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Common Problems on Breastfeeding & Ways to handle it (Part 2)

4) Breast engorgement

Within 72 hours after you give birth, an abundance of breast milk becomes available to your baby. As that happens, more blood flows to the breast and some of the tissue swells. This caused full, swollen and engorged breasts. Not every postpartum mother experience engorgement.

These could be the reasons:

i) Mothers does not position baby properly or does not put baby often enough to the breast.

ii) Excessive or habitual pumping can lead to overproduction of milk and prolonged engorgement.

These are the solutions:

i) Keep in mind that engorgement is a positive sign: mother is producing milk to feed baby and soon with baby’s help, mother will produce the right amount.

ii) Before feeding, gently express some of the milk to soften the breast. This makes it easier for your baby to grasp the nipple and areola.

iii) While baby is nursing, gently massage the breast that baby is on. This encourages milk to flow and will help relieve some of the tightness and discomfort.

iv) Avoid having your baby latch on and the suckle when the areola is very firm. To reduce the possibility of nipple damage and to help your baby latch on, manually express or pump your milk until your areola softens.

v) Nurse frequently, around every 2 to 3 hours even if it means waking your baby.

vi) After feeding, if your breast is still hard, express the remaining milk.

vii) Avoid pumping milk except when you need to soften the areola or when your baby is unable to latch-on.

viii) To relieve the pain and help relieve swelling, apply cold packs to your breasts for a short period after nursing.

ix) Don’t apply direct heat such hot water bottles unless to soften the areola and help your milk let-down. Rather than alleviate the pain, this may aggravate the condition.

x) Some nursing mother find relief by applying fresh green cabbage leaves to their breast. Strip the main vein from two larger, outer leaves and cut a hole in each one for your nipple. Rinse and dry them well before laying them on your breasts or sliding them into cups of your bra. (Caution: Don’t spread the cabbage too long.Cabbage has high absorption properties and may resulted drained in your milk production)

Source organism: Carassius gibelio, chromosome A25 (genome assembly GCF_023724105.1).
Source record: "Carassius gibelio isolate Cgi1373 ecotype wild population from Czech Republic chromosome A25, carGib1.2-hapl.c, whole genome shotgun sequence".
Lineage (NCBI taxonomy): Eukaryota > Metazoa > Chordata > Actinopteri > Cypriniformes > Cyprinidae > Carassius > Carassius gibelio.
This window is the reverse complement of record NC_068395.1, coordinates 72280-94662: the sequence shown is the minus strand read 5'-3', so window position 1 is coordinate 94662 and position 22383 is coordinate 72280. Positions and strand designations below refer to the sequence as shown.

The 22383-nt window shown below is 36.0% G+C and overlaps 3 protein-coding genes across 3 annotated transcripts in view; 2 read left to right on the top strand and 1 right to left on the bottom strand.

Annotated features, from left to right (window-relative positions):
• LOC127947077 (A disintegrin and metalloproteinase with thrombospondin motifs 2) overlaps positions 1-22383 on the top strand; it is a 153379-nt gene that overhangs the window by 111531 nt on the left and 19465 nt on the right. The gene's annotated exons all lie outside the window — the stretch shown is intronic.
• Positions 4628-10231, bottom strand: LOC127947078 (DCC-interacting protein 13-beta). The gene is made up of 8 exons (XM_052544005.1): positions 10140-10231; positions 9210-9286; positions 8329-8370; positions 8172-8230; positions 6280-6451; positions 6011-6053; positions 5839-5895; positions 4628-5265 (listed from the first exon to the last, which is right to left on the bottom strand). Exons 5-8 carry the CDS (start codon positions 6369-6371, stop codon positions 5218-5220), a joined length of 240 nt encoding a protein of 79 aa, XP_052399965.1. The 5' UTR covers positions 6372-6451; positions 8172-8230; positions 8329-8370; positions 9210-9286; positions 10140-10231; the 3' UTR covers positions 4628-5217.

xi) If you are really in pain, take mild pain reliever prescribed by a doctor.

xii) Wear a supportive nursing bra, even during at night. Be sure it isn’t too tight.

Look ahead! Mother will get past the engorgement and soon to be able to enjoy breastfeeding relationship with a baby.


5) Inverted nipple


Inverted nipples retract or pull inward when stimulated or suckled. Their appearance may range from slightly dimpled and indented to very clearly indent in the center. That sometimes can make it difficult for baby to latch on and breastfeed.

Check nipples by squeezing the areola about one inch behind the nipple with your thumb and index finger. If the nipple pulls inward, it’s inverted.

Breastfeeding with an inverted nipple can be a challenge, but there are many different ways to manage it. Mother can draw out an inverted nipple by using a breast pump for a few seconds prior to feeding the baby. Several other techniques and lactation devices are designed to help with inverted nipples. A Lactation Consultant can make a recommendation based on individual needs.

If only one nipple is inverted, baby may be able to latch-on easily on the other side. Mother can pump the other side and save the milk for later use.